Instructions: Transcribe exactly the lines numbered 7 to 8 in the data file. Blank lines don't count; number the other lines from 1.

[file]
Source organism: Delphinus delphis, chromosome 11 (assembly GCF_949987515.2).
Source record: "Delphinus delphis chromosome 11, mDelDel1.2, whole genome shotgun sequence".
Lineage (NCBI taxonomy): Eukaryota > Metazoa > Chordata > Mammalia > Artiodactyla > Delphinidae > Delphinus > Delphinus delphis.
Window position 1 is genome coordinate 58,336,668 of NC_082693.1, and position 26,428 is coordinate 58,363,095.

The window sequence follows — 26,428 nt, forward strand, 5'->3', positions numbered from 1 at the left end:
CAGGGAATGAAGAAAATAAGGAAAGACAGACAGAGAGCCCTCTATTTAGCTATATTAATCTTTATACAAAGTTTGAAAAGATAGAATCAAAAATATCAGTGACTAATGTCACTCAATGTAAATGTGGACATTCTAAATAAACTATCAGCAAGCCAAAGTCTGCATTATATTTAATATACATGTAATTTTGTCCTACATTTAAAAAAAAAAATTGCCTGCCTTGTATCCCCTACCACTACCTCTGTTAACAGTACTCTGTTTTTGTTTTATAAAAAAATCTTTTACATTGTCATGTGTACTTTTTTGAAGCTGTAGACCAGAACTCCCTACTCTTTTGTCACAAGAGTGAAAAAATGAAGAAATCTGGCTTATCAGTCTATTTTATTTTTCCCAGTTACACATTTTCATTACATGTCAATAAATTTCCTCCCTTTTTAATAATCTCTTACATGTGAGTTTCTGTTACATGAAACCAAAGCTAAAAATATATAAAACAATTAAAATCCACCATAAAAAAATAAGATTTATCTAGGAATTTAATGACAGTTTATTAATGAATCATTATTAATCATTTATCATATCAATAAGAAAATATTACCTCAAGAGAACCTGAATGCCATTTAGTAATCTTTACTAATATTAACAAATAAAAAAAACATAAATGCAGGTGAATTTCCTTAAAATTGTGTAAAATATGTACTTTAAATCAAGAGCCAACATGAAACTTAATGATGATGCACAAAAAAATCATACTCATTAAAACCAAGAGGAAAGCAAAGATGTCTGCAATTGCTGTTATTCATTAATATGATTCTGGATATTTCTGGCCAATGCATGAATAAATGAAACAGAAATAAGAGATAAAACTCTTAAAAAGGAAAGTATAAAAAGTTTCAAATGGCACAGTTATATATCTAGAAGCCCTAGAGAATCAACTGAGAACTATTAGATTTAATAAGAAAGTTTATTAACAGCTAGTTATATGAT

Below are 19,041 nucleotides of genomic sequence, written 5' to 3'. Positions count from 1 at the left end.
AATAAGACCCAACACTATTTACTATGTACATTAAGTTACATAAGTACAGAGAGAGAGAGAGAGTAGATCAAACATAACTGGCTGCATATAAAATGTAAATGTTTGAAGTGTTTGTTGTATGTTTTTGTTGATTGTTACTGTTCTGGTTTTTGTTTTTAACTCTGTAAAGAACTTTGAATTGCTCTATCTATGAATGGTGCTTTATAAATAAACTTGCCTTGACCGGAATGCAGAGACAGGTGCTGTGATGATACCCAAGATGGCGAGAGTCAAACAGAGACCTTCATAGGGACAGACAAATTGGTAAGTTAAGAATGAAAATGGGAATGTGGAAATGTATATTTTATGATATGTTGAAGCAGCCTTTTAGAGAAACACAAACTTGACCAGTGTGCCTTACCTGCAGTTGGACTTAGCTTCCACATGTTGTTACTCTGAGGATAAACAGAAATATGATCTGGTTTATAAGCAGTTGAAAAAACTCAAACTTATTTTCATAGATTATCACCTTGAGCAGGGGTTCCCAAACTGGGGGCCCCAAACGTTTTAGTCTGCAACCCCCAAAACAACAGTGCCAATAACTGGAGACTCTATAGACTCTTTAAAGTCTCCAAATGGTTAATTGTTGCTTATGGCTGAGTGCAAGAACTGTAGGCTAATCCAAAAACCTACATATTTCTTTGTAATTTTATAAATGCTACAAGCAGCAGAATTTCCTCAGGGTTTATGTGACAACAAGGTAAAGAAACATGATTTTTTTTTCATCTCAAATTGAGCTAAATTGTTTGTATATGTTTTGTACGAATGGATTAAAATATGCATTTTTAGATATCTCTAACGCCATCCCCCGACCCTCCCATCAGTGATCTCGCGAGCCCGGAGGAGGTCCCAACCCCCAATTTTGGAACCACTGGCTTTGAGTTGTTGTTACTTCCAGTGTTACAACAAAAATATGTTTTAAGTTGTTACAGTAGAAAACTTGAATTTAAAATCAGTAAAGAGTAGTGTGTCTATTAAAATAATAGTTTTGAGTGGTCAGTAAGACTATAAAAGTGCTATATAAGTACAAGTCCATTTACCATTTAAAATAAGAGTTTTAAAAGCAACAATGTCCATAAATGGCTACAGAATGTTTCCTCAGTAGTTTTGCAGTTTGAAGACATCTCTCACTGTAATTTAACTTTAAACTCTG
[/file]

Below are 19,041 nucleotides of genomic sequence, written 5' to 3'. Positions count from 1 at the left end.
AATAAGACCCAACACTATTTACTATGTACATTAAGTTACATAAGTACAGAGAGAGAGAGAGAGTAGATCAAACATAACTGGCTGCATATAAAATGTAAATGTTTGAAGTGTTTGTTGTATGTTTTTGTTGATTGTTACTGTTCTGGTTTTTGTTTTTAACTCTGTAAAGAACTTTGAATTGCTCTATCTATGAATGGTGCTTTATAAATAAACTTGCCTTGACCGGAATGCAGAGACAGGTGCTGTGATGATACCCAAGATGGCGAGAGTCAAACAGAGACCTTCATAGGGACAGACAAATTGGTAAGTTAAGAATGAAAATGGGAATGTGGAAATGTATATTTTATGATATGTTGAAGCAGCCTTTTAGAGAAACACAAACTTGACCAGTGTGCCTTACCTGCAGTTGGACTTAGCTTCCACATGTTGTTACTCTGAGGATAAACAGAAATATGATCTGGTTTATAAGCAGTTGAAAAAACTCAAACTTATTTTCATAGATTATCACCTTGAGCAGGGGTTCCCAAACTGGGGGCCCCAAACGTTTTAGTCTGCAACCCCCAAAACAACAGTGCCAATAACTGGAGACTCTATAGACTCTTTAAAGTCTCCAAATGGTTAATTGTTGCTTATGGCTGAGTGCAAGAACTGTAGGCTAATCCAAAAACCTACATATTTCTTTGTAATTTTATAAATGCTACAAGCAGCAGAATTTCCTCAGGGTTTATGTGACAACAAGGTAAAGAAACATGATTTTTTTTTCATCTCAAATTGAGCTAAATTGTTTGTATATGTTTTGTACGAATGGATTAAAATATGCATTTTTAGATATCTCTAACGCCATCCCCCGACCCTCCCATCAGTGATCTCGCGAGCCCGGAGGAGGTCCCAACCCCCAATTTTGGAACCACTGGCTTTGAGTTGTTGTTACTTCCAGTGTTACAACAAAAATATGTTTTAAGTTGTTACAGTAGAAAACTTGAATTTAAAATCAGTAAAGAGTAGTGTGTCTATTAAAATAATAGTTTTGAGTGGTCAGTAAGACTATAAAAGTGCTATATAAGTACAAGTCCATTTACCATTTAAAATAAGAGTTTTAAAAGCAACAATGTCCATAAATGGCTACAGAATGTTTCCTCAGTAGTTTTGCAGTTTGAAGACATCTCTCACTGTAATTTAACTTTAAACTCTG